A new project from Autodesk Research, presented at the 2014 ACM CHI Conference on Human Factors in Computing Systems, brings static illustrations to life using kinetic textures.
At 24 frames per second, animation is a painstaking, laborious process. Even the most advanced animation software, which uses all sorts of tricks to streamline the process, still requires a lot of drawing.
A new project from Autodesk Research is re-imagining the way the world of animation works by bringing illustrations to life with kinetic textures. First presented at the 2014 ACM CHI Conference on Human Factors in Computing Systems, Draco was pioneered by Rubaiat Habib, Fanny Chevalier, Tovi Grossman, Shengdong Zhao and George Fitzmaurice as means to revolutionize the way illustrators and animators work as the demand for moving images increases.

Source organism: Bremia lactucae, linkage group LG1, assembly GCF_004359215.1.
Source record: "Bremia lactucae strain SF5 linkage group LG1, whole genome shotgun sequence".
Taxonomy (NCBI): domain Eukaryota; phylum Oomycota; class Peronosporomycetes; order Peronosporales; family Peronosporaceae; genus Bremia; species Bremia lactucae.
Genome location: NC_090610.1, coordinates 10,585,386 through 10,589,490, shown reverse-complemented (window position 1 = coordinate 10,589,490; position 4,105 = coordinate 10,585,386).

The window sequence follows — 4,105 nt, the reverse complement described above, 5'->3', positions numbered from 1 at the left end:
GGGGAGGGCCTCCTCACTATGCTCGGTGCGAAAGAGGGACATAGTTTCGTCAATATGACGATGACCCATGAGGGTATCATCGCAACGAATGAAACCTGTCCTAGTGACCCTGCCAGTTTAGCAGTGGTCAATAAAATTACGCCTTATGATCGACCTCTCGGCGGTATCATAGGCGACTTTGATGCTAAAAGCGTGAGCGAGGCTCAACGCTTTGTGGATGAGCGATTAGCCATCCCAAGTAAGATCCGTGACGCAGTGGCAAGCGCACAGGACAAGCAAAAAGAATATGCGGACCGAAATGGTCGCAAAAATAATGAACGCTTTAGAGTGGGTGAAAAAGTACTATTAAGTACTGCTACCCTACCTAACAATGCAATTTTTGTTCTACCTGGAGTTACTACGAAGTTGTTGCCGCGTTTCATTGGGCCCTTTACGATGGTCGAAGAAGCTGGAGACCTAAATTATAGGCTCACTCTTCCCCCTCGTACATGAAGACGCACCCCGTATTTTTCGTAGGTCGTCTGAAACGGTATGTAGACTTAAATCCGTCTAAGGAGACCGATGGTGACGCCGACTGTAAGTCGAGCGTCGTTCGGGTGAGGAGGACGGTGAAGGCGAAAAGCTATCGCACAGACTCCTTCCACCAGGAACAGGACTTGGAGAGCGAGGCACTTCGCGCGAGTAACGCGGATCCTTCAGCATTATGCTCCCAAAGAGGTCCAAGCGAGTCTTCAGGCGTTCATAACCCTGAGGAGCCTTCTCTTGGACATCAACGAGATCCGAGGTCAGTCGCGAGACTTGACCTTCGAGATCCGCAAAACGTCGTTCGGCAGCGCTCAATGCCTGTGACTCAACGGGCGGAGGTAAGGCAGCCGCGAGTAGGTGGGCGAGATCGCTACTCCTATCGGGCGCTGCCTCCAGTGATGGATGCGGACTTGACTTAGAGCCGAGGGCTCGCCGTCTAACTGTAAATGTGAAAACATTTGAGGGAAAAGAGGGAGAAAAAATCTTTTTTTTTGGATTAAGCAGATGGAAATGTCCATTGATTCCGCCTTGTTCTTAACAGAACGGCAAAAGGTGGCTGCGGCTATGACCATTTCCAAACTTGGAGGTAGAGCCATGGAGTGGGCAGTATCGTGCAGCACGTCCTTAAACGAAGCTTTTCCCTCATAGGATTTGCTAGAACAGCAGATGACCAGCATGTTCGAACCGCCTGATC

Draco is a sketch-based interface that allows users to add a rich set of animation effects to their drawings. While previous systems have introduced sketch-based animations for individual objects, Autodesk's contribution is a unified framework of motion controls that allows users to seamlessly add coordinated motions to object collections.
Autodesk proposes a framework built around kinetic textures, which provide continuous animation effects while preserving the unique timeless nature of still illustrations. This enables many dynamic effects difficult or not possible with previous sketch-based tools, such as a school of fish swimming, tree leaves blowing in the wind, or water rippling in a pond.
Check out the video demonstrating Draco’s kinetic textures in motion, below:
Jennifer Wolfe is Director of News & Content at Animation World Network.